For a writer who didn’t particularly enjoy horror and fantasy, screenwriter Joseph Stefano contributed quite a bit to both genres. The Philadelphia native, who died recently at the age of 84, left his mark twice on pop culture, first with horror — he wrote the script for Alfred Hitchcock’s best known film, Psycho — and then in fantasy when he masterminded The Outer Limits, a short-lived TV series that frequently scared the beejesus out of viewers.
I recently read Evan Hunter’s Me and Hitch, a short book (more like a long article, but still very engrossing) about his experiences as a screenwriter working on The Birds and Marnie, the first one of Hitchcock’s most overrated films while the second marks the point when the old thrillmonger truly went off the rails. It’s a tale of how an immensely talented screenwriter and a master film technician came together to make two misfires.
Stefano’s collaboration with Hitchcock, on the other hand, is a story of unexpected triumph. Stefano was unimpressed with Robert Bloch’s novel Psycho (it is pretty lame), so he conceived the idea of building the first third of the film around Marion Crane and then using her sudden death to pull the rug out from under the audience. Hitchcock, to his lasting credit, liked the idea and went with it. (In fact, the concept Hitchcock and Evan Hunter came up with for The Birds — a screwball comedy abruptly turns into a tale of terror — can be seen as a repeat of Stefano’s inspiration.) It’s no longer possible to share the experience of that twist, but it helps to remember that in the early 1960s, when people still thought nothing of wandering into the theater after a movie started and then lingering to watch the parts they missed, Psycho was one of the first films in which patrons were not allowed to enter once the show started. The other key element in the film’s success was composer Bernard Herrmann, who decided to echo the film’s black-and-white look with a “black and white score” that exclusively used strings — particularly effectively in the shrieking shock cues that accompany each murder. And when Hitchcock, displeased with the finished film, was about to cut it down to an hour and use it on his Alfred Hitchcock Presents series, Herrmann convinced him to release it as a feature.
Of course, if Stefano gets the credit for pointing Psycho in a successful new direction, he also gets the blame for the closing explanation of what turned Norman Bates into a killer. This weary cavalcade of barbershop Freudianism may be the worst five minutes of film Hitchcock ever shot, but it reflects Stefano’s lifelong interest in Freud, which in turn fueled his ventures into horror.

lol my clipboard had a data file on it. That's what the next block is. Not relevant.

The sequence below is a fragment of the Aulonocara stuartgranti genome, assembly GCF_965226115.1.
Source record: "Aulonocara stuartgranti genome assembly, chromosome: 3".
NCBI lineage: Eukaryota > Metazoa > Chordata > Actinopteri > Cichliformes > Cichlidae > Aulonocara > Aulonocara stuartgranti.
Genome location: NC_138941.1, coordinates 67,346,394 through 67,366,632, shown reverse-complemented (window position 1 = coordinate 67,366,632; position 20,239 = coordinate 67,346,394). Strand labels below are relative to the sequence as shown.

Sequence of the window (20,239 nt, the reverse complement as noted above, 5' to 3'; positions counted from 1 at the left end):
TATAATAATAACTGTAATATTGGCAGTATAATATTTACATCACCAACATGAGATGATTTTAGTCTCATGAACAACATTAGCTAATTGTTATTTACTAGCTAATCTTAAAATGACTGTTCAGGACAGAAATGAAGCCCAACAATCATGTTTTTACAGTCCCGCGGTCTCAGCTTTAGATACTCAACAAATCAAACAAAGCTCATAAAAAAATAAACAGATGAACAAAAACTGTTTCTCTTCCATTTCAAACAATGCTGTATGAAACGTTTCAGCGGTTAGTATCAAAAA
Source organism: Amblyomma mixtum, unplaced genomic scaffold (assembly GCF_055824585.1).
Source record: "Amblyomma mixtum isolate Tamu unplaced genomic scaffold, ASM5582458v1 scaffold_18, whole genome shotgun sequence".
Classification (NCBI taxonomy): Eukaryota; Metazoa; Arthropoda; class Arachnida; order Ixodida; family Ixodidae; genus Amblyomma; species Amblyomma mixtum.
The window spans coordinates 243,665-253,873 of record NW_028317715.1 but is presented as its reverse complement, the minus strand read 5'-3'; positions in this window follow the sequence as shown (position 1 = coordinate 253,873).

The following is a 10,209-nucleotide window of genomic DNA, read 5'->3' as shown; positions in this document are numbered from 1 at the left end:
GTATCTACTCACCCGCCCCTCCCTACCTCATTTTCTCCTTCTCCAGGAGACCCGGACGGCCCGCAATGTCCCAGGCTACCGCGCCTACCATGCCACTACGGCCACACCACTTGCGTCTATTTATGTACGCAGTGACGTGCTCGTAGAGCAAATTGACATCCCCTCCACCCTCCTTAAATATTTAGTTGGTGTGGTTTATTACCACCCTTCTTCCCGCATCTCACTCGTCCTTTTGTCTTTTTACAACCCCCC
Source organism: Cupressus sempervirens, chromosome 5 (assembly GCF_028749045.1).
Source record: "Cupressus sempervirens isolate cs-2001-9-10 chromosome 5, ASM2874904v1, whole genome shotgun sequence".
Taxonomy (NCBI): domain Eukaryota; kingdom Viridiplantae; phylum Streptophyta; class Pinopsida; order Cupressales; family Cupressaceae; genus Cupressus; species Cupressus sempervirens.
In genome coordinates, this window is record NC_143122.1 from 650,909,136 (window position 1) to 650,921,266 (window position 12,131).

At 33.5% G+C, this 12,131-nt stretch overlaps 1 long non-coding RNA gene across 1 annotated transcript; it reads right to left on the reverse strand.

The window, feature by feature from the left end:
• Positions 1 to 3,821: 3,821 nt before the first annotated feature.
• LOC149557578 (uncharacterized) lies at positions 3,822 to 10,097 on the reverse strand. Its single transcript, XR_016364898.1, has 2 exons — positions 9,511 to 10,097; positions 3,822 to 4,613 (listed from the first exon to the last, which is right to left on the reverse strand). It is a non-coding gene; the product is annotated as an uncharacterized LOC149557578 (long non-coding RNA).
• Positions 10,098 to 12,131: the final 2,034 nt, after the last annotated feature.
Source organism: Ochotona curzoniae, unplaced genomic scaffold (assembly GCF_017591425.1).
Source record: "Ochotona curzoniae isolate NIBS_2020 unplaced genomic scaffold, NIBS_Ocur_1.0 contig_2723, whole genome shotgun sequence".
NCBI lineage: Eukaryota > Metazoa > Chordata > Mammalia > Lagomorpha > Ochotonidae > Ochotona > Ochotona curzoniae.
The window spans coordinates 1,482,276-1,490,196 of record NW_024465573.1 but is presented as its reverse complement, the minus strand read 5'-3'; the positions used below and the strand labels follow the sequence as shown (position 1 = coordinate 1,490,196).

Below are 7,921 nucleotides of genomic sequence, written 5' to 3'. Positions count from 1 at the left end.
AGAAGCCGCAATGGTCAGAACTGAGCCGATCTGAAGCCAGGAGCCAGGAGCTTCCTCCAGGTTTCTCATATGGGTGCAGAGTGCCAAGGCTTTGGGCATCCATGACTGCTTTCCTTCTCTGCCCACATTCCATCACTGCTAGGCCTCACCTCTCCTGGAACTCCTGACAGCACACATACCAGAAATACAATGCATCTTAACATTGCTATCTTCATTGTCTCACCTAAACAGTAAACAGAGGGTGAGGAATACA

He really gave old Freud a workout in The Outer Limits, a short-lived (1963-65) series that provided plenty of nightmare material for plenty of young viewers, including Yours Truly. In one episode, appropriately titled “Nightmare,” a young astronaut is singled out for torture because “there’s too much ‘mom’ in those eyes of his,” and in more than one episode a headlong flight from a pursuing monster is interrupted for a lecture about how the protagonist has been “running all his life” and “won’t take a stand.”
Fortunately, Stefano also had a taste for good old fashioned raw scares: even the opening title, coming at you with an explosive shock cue,was enough to send the faint-hearted scampering for a cup of hot cocoa and a nightlight. He insisted that each episode have a “bear,” his term for a monster, and while a few of them were pretty silly (this was a low-budget series in the early 1960s, remember), the show also came up with some doozies. The bizarre, all-devouring vortex in “It Crawled Out of the Woodwork” and the creature living in the box marked “Don’t Open Until Doomsday” always had a special spot in my subconscious.
Stefano wrote the scripts for all of the show’s best episodes, and he was very particular about the look of the series — slightly low camera angles that placed the ceiling within the shot, giving everything a closed-in feeling, were one of the show’s signatures.
So tonight I’ll pay tribute to Joseph Stefano by looking under my bed before going to sleep. It won’t be the first time he had me wondering what else was in the room.